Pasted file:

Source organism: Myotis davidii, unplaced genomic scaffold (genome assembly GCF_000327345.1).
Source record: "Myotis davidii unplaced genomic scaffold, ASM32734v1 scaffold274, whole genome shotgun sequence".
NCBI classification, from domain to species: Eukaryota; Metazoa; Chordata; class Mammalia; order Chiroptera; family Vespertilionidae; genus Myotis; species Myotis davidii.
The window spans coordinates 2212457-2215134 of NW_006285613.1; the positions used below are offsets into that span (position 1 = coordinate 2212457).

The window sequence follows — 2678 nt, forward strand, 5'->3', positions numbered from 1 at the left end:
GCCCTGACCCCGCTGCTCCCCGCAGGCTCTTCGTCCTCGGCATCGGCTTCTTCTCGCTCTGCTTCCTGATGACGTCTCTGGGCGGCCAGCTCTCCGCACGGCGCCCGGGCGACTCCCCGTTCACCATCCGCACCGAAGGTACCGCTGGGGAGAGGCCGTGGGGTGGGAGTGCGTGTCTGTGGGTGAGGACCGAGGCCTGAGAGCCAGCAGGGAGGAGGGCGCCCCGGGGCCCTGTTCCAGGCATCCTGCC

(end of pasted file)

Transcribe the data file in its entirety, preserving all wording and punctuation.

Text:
Source organism: Myotis davidii, unplaced genomic scaffold (genome assembly GCF_000327345.1).
Source record: "Myotis davidii unplaced genomic scaffold, ASM32734v1 scaffold274, whole genome shotgun sequence".
NCBI classification, from domain to species: Eukaryota; Metazoa; Chordata; class Mammalia; order Chiroptera; family Vespertilionidae; genus Myotis; species Myotis davidii.
The window spans coordinates 2212457-2215134 of NW_006285613.1; the positions used below are offsets into that span (position 1 = coordinate 2212457).

The window sequence follows — 2678 nt, forward strand, 5'->3', positions numbered from 1 at the left end:
GCCCTGACCCCGCTGCTCCCCGCAGGCTCTTCGTCCTCGGCATCGGCTTCTTCTCGCTCTGCTTCCTGATGACGTCTCTGGGCGGCCAGCTCTCCGCACGGCGCCCGGGCGACTCCCCGTTCACCATCCGCACCGAAGGTACCGCTGGGGAGAGGCCGTGGGGTGGGAGTGCGTGTCTGTGGGTGAGGACCGAGGCCTGAGAGCCAGCAGGGAGGAGGGCGCCCCGGGGCCCTGTTCCAGGCATCCTGCC